By Vittorio Provera and Rebecca Pala
The issue of the generational handover of businesses and assets is relevant in an advanced economic context such as the Italian one, with the presence of very precise succession rules. Various instruments can be adopted in relation to the particular needs of business continuity. The aforementioned purpose is well pursued by asset separation agreements, i.e. the set of legal instruments that regulate the detachment of assets and rights from the assets of a subject, in order to form an separate patrimony, distinct from the remaining legal positions of the transferring subject. The settlor’s patrimonial sphere is now composed of separate patrimonial assets, which not subject to the general principle set forth in Article 2740 of the Italian Civil Code, according to which each party is liable for its debts with all its assets.
The asset segregation thus constituted is functional to the realisation of a predefined purpose worthy of protection, such as to justify the sacrifice imposed on the creditors of the transferring party, for the obligations incumbent on the latter connected to extraneous relations. The described objective is also obtained by the trust, an instrument – now well known to our legal system – of Anglo-Saxon origin. It entered our legal system with the implementation of the Hague Convention of 1 July 1985, ratified in Italy by Law No. 364 of 16 October 1989. Also with a view of generational handover, the trust presents itself as an effective instrument by means of which the persons who will take over the business may be identified in advance, but their actual entry may be postponed to a later date.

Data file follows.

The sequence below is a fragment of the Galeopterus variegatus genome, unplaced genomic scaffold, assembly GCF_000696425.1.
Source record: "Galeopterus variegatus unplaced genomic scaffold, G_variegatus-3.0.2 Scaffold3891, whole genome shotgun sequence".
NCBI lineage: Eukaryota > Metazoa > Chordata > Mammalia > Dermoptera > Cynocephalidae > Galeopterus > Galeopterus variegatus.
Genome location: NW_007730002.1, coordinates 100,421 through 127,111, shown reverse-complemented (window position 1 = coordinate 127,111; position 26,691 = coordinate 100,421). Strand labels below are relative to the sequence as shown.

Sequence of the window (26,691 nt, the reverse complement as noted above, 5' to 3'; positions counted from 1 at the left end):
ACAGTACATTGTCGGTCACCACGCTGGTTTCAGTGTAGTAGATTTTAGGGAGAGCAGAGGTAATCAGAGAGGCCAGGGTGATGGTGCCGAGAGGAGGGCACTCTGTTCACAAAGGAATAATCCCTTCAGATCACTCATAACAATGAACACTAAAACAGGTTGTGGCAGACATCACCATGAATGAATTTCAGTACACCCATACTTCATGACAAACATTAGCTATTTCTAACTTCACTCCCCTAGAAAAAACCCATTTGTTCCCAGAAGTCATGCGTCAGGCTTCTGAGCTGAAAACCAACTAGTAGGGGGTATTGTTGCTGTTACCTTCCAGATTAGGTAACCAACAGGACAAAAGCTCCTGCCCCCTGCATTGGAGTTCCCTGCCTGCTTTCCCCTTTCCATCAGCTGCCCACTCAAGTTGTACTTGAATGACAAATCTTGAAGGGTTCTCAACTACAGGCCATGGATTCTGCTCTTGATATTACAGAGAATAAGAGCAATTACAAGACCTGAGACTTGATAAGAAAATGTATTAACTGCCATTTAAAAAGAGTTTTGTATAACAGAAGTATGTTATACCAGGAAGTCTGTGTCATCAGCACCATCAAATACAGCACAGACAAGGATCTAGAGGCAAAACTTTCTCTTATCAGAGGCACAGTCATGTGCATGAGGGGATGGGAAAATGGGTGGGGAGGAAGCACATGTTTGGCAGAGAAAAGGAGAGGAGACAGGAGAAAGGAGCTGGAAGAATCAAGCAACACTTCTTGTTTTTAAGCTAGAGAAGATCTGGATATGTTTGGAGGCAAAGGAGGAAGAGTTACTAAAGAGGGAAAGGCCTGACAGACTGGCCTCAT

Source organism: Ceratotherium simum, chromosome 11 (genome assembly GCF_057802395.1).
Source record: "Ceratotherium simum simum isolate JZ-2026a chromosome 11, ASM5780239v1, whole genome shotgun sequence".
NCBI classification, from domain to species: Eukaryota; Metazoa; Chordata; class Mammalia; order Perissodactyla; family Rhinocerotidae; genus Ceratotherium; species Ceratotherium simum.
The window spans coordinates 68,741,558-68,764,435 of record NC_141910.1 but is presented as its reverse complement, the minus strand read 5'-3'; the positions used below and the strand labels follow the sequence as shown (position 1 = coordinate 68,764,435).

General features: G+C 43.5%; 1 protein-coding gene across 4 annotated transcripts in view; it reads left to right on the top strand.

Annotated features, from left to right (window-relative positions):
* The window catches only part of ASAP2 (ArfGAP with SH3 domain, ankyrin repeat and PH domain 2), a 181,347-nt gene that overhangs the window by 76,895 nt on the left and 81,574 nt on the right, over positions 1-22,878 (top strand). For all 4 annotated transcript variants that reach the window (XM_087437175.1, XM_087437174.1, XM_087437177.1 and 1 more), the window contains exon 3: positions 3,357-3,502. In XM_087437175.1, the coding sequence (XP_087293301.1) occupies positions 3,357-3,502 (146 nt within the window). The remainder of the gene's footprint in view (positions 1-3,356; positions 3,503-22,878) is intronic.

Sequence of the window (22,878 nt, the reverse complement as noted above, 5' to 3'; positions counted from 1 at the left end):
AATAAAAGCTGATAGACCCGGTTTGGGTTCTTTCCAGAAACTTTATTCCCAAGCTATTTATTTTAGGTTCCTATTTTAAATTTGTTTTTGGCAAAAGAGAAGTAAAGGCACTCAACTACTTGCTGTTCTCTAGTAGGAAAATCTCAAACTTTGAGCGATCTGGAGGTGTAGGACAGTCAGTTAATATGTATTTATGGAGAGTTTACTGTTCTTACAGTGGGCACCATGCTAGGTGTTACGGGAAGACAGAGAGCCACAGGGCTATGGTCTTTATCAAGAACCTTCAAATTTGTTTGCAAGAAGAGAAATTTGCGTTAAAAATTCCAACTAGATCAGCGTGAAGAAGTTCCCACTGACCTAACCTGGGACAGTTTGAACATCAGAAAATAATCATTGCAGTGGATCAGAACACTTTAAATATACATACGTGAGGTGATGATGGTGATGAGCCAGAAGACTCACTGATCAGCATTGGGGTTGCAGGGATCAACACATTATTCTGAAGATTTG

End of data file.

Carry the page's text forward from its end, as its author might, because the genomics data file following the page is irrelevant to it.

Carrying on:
It is regulated in the following terms: the owner of certain assets (in English settlor), assigns to a third party (the so-called “trustee” of the trust) all the prerogatives and obligations, pertaining to the owner, with the commitment of the trustee to manage said assets for a purpose already established by the settlor, provided that it is lawful and not contrary to public order; all in the interest of one or more beneficiaries. Thus, we have two substantive actions (albeit technically brought together in a single act): (i) the allocation of assets to a trustee or administrator and (ii) the identification of the rules to be observed in the management of certain assets. The transfer of the settlor’s assets into the trust, administered by the trustee, is bound by an agreement between the two relevant parties, the so-called trust agreement. By virtue of this agreement, the trustee manages the transferred assets in the interests of the beneficiaries as well as in compliance with any limits imposed by the settlor. Both the objectives and limits, with which the trustee must comply, are regulated in the deed of trust, drafted before a notary, which is public and therefore enforceable.
As for the tax profile, the trust is a centre of imputation of economic relations, which is why it has tax subjectivity. Simplifying on this point, if the trust is set up in favour of established beneficiaries, the taxation will take place directly on these beneficiaries, since the profits deriving from the trust are cumulative with all the other income of the individual beneficiaries identified.